The week before Thanksgiving, I froze a dozen homemade rolls and an apple pandowdy, planning to take them to Missouri to share with my family for the big holiday dinner. I happily anticipated my sisters and my brother-in-law and my mom and dad admiring my delicious, homemade food.
Then, the day before Thanksgiving, an hour outside of Lincoln on our way to Missouri, I realized I had left all of my homemade food at home in the freezer.
No matter how carefully I plan, I always leave something behind. Last time, it was my toothbrush. This time: rolls and dessert. It was heartbreaking. Don’t laugh—it was.
I had my heart set on serving homemade rolls to my family. And I have trouble letting go of things I’ve set my heart on doing. But, there were two bright spots: I had remembered to bring some cookies I’d made a few days before, and I’d also brought along the binder where I keep recipes from friends and the internet.
“You could make something while we’re down there,” Chris suggested.
“It wouldn’t be the same,” I said, feeling sorry for myself. I didn’t feel like I could make anything to take the place of the food I’d left behind.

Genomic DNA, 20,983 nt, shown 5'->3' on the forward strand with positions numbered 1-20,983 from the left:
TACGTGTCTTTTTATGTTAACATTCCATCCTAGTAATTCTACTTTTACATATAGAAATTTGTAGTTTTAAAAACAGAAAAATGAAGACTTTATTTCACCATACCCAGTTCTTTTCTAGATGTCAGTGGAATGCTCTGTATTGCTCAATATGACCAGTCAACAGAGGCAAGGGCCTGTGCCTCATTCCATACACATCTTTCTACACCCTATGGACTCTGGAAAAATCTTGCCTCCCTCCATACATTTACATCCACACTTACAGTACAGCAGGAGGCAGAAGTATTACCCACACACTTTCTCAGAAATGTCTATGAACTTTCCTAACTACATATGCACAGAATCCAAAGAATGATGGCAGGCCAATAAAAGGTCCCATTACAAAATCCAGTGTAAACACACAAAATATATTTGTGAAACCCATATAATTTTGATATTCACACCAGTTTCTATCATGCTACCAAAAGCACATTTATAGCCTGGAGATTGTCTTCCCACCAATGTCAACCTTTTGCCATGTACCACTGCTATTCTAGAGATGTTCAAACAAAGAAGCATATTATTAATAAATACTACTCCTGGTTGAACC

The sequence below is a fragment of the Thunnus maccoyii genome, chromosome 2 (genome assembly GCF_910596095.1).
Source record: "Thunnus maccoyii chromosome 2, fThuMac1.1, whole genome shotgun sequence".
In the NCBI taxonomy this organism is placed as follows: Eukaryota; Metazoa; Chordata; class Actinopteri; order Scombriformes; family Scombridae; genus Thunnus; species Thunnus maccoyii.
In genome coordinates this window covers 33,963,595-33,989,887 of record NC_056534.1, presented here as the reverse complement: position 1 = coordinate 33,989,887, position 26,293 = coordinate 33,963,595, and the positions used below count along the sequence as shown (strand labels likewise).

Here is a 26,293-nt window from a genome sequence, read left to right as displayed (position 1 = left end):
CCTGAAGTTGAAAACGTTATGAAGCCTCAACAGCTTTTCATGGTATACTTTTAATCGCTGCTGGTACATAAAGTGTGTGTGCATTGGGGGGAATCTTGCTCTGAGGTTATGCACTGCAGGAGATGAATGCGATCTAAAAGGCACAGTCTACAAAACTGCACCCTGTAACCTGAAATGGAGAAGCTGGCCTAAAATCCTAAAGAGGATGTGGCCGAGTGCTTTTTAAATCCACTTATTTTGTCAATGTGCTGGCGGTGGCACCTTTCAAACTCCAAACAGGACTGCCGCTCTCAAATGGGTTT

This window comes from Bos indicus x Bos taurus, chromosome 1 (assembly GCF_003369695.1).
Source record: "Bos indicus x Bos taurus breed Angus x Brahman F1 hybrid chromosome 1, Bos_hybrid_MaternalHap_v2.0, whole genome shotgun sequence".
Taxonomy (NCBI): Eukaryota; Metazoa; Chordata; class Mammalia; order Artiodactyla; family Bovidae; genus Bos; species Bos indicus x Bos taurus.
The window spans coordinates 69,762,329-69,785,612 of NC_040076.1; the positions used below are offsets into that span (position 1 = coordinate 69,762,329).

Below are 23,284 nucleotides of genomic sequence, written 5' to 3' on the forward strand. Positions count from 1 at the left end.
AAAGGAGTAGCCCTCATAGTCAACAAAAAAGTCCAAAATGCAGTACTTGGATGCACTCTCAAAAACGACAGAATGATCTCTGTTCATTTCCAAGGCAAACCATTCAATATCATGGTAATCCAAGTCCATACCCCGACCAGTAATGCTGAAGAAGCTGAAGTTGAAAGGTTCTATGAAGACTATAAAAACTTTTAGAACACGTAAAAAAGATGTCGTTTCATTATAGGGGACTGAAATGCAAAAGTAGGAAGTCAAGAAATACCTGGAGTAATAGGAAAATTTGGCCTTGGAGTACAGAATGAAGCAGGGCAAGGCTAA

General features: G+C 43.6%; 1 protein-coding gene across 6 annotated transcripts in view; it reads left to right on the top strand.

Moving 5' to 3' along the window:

I got even grumpier when our battery died when we arrived at my grandparents’ house for a lunch stop on the way to my sister’s house. We got the car started after letting it sit while we ate lunch, but I was in gloomy spirits.
“Boy, this is some trip!” I complained. “First I forget my food, and then our battery dies!”
Chris got that look he gets on his face when I go a little crazy—the look that says, “My wife is crazy.”
“What’re you looking at?” I said. As if I didn’t know.
We made it to my sister’s house okay, where my brother-in-law could help us change the battery. That should have cheered me up—the fact that my brother-in-law was around to fix the car, when, had we been anywhere else, Chris and I would have been up a creek. It wouldn’t have been much fun finding a mechanic the night before Thanksgiving. But I kept feeling grumpy, because, like I said, I have trouble letting go.